This was part of a larger initiative to “strengthen the Postal Service” by Postmaster General Louis DeJoy, who joined the USPS in June after 35 years as an executive at a large supply-chain logistics company. DeJoy is a noted ally of President Donald Trump, who has been attempting to discredit the USPS ahead of the November election. Trump admitted on August 13th that his recent rhetoric against the USPS was designed to curtail the country’s mail-in voting process.
When DeJoy took over the USPS in June, he implemented hiring freezes and organizational rules that caused delays in the delivery of some prescriptions and mid-summer primary ballots across the US. Alongside the forced retirement of mail-sorting machines, DeJoy instituted rules that limited the amount of overtime employees could earn, and banned extra trips that would ensure on-time deliveries.
Today in a statement, DeJoy said, “To avoid even the appearance of any impact on election mail, I am suspending these initiatives until after the election is concluded. I want to assure all Americans of the following: Retail hours at Post Offices will not change. Mail processing equipment and blue collection boxes will remain where they are. No mail processing facilities will be closed. And we reassert that overtime has, and will continue to be, approved as needed.”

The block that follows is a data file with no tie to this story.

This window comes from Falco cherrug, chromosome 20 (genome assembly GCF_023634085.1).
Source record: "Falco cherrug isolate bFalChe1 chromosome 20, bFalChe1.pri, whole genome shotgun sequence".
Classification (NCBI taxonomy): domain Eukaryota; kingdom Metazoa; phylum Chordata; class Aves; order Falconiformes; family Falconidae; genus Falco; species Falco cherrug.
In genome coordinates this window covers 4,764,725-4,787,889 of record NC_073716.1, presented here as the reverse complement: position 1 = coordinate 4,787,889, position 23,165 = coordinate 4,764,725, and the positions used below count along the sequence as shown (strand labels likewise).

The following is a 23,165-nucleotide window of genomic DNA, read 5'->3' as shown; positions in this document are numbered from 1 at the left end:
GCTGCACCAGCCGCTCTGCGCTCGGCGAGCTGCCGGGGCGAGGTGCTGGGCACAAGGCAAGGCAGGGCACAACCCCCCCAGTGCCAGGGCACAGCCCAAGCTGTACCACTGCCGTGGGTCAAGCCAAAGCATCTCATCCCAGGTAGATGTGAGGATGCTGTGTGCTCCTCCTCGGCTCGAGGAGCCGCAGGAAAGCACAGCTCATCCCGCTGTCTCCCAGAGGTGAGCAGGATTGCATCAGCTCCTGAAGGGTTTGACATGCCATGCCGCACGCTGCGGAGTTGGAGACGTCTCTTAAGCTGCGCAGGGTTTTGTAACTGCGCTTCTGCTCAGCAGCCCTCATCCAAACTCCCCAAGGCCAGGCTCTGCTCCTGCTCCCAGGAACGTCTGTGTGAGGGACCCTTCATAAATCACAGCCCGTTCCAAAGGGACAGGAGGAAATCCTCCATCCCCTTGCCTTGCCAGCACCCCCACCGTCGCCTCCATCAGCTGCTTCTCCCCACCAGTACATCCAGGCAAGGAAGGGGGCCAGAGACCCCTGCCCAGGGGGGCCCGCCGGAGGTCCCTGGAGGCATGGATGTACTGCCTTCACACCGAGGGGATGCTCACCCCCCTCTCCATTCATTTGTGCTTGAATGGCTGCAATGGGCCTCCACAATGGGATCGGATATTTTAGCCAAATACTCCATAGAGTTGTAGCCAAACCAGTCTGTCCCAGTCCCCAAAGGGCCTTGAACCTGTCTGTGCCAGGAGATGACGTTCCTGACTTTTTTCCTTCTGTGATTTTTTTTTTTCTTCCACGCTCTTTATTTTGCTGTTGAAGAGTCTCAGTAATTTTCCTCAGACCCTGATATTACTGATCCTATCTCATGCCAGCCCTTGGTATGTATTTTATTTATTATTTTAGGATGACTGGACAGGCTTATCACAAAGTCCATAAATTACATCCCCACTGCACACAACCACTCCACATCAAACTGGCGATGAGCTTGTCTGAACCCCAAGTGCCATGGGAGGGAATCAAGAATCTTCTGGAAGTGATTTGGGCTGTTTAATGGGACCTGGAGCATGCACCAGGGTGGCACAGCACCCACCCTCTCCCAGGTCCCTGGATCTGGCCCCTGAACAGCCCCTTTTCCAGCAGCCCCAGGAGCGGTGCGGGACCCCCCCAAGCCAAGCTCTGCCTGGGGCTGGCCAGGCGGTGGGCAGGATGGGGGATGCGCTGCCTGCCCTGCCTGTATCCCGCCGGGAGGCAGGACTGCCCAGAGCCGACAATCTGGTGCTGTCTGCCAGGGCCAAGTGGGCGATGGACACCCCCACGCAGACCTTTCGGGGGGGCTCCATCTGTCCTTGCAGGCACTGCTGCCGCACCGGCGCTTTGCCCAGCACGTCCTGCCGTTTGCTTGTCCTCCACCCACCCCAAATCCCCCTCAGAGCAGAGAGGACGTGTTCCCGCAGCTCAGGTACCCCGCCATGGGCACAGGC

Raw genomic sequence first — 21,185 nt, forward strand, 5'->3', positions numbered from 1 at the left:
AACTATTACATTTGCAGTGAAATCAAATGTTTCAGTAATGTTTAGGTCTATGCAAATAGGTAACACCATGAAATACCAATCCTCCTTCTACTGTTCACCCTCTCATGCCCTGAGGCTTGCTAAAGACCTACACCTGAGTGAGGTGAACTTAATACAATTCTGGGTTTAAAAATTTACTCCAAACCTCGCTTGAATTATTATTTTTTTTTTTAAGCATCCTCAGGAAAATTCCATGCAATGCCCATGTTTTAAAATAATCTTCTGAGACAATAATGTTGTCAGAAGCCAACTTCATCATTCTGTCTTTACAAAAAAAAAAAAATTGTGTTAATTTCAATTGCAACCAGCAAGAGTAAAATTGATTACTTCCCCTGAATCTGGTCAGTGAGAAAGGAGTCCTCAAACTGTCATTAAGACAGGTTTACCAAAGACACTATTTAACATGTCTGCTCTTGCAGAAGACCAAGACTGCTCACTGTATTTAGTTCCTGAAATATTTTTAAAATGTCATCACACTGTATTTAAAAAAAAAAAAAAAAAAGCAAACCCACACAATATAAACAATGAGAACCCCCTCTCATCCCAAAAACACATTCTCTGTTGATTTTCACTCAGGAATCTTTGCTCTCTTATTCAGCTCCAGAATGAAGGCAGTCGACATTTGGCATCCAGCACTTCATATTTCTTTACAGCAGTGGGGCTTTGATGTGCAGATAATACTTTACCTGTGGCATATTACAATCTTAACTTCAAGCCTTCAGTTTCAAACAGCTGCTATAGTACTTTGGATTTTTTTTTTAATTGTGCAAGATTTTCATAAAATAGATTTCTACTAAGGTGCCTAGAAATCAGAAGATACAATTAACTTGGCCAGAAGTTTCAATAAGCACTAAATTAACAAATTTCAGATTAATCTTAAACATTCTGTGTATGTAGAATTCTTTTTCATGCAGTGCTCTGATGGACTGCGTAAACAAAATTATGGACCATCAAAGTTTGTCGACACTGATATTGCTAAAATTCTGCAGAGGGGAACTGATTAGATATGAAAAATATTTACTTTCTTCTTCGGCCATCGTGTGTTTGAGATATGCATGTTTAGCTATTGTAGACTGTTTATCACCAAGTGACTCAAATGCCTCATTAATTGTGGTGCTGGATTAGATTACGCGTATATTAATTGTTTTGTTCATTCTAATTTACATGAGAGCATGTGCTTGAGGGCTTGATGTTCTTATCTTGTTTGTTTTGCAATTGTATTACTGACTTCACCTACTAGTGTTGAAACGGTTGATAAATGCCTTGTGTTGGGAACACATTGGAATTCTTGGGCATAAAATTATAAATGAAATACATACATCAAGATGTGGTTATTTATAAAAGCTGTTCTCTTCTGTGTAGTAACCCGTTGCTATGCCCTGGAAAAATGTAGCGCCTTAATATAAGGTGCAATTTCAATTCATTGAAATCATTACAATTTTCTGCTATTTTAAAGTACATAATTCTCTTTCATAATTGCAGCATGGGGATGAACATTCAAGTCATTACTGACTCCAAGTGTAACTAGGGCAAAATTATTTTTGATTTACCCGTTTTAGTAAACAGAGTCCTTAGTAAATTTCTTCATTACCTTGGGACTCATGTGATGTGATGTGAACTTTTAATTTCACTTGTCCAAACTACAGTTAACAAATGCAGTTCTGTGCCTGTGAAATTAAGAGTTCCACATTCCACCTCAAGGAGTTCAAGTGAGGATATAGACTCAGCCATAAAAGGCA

Democrats — and some Republicans — have been railing against attacks on the Postal Service for weeks, and on August 12th, Postal Service Inspector General Tammy Whitcomb launched an investigation into DeJoy’s new policies. DeJoy will testify before the Senate Homeland Security and Governmental Affairs Committee on Friday, and he’ll appear before the House Oversight Committee the following Monday. House Democrats plan to pass a funding bill aimed at the USPS on Saturday, August 22nd.
While today’s promise from DeJoy halts ongoing efforts to handicap the USPS, it doesn’t address any damage that’s already been done — notably, it doesn’t reinstate the mail-sorting machines that have already been taken offline. Democratic lawmakers have pledged to include reparative measures in the Saturday bill.